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Connecting communities . . . A Waitaki Valley School biodiversity education day was held at the Hakataramea River in February, supported by the Hakataramea Sustainability Collective as part of the community hub project. PHOTO: SUPPLIED/CHLOE LODGE PHOTOGRAPHY

The Hakataramea Sustainability Collective (HSC) has been given a $610,000 boost by the Government.

Last week, Agriculture Minister Damien O’Connor announced the South Canterbury group would receive $550,000 over three years to support landowners in the Hakataramea Valley to farm more sustainably, through the Ministry for Primary Industries’ productive and sustainable land use programme (PSLU).

‘‘This funding will enable the collective to develop an integrated environmental plan specific to the 89,000ha Hakataramea catchment, and carry out demonstration projects,’’ Mr O’Connor said.

‘‘Landowners will be able to use catchmentspecific resources and research to grow their skills and capability, and strengthen their individual farm environment plans.’’

The collective’s PSLU project leader Sarah Elliot said the committee was ‘‘over the moon” to secure the Government funding, and excited about the difference it would make in the community. Every rural community had its own environmental challenges, and the HSC was looking forward to being able to develop a plan that was specific to Hakataramea.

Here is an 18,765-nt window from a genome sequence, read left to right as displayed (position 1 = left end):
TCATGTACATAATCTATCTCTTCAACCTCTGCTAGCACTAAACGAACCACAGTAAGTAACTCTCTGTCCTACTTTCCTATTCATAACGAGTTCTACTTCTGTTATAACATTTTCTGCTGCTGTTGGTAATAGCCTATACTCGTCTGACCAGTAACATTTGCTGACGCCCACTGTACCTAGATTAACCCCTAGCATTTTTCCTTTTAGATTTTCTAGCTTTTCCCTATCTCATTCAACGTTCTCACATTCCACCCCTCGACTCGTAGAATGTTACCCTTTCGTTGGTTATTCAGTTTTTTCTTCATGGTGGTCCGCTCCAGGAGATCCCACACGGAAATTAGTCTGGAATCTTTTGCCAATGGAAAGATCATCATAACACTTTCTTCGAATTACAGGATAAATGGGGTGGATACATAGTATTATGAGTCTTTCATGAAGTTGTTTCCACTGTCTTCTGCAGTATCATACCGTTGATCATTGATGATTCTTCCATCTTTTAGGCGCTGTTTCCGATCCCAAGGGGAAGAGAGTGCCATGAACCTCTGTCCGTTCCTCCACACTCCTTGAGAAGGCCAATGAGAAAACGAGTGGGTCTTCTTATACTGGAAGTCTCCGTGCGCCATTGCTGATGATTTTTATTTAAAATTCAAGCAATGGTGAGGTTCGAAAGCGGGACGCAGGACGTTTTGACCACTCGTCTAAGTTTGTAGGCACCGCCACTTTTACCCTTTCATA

The HSC became an incorporated society five years ago, formed to protect and enhance the valley environment, promote profitable and sustainable farming practices and support and nurture the area’s vibrant and strong community.

‘‘We’ve been around and working away, on majority volunteer hours, through that time, and have a good track record of successful projects,’’ she said.

The HSC also received $60,000 through MPI’s rural community hubs programme. It received $30,000 from the same fund last year, to set up a hub to build resilience and support wellbeing in the community.

Mrs Elliot said funding covered several projects, including a biodiversity education project, in partnership with the Waitaki Valley School, to establish a community native nursery in Kurow. Another project coming up was improving connectivity in the valley to address safety concerns.

‘‘They’re all projects that build on community resilience for our valley — and that’s not just about farmers, it’s about everyone that lives in the valley.’’

The HSC was ‘‘very grateful’’ for the funding it had received from MPI, other industry bodies and the local business community.

‘‘We look forward to doing further work and pulling together all the stakeholders involved, with the valley, on these new projects.’’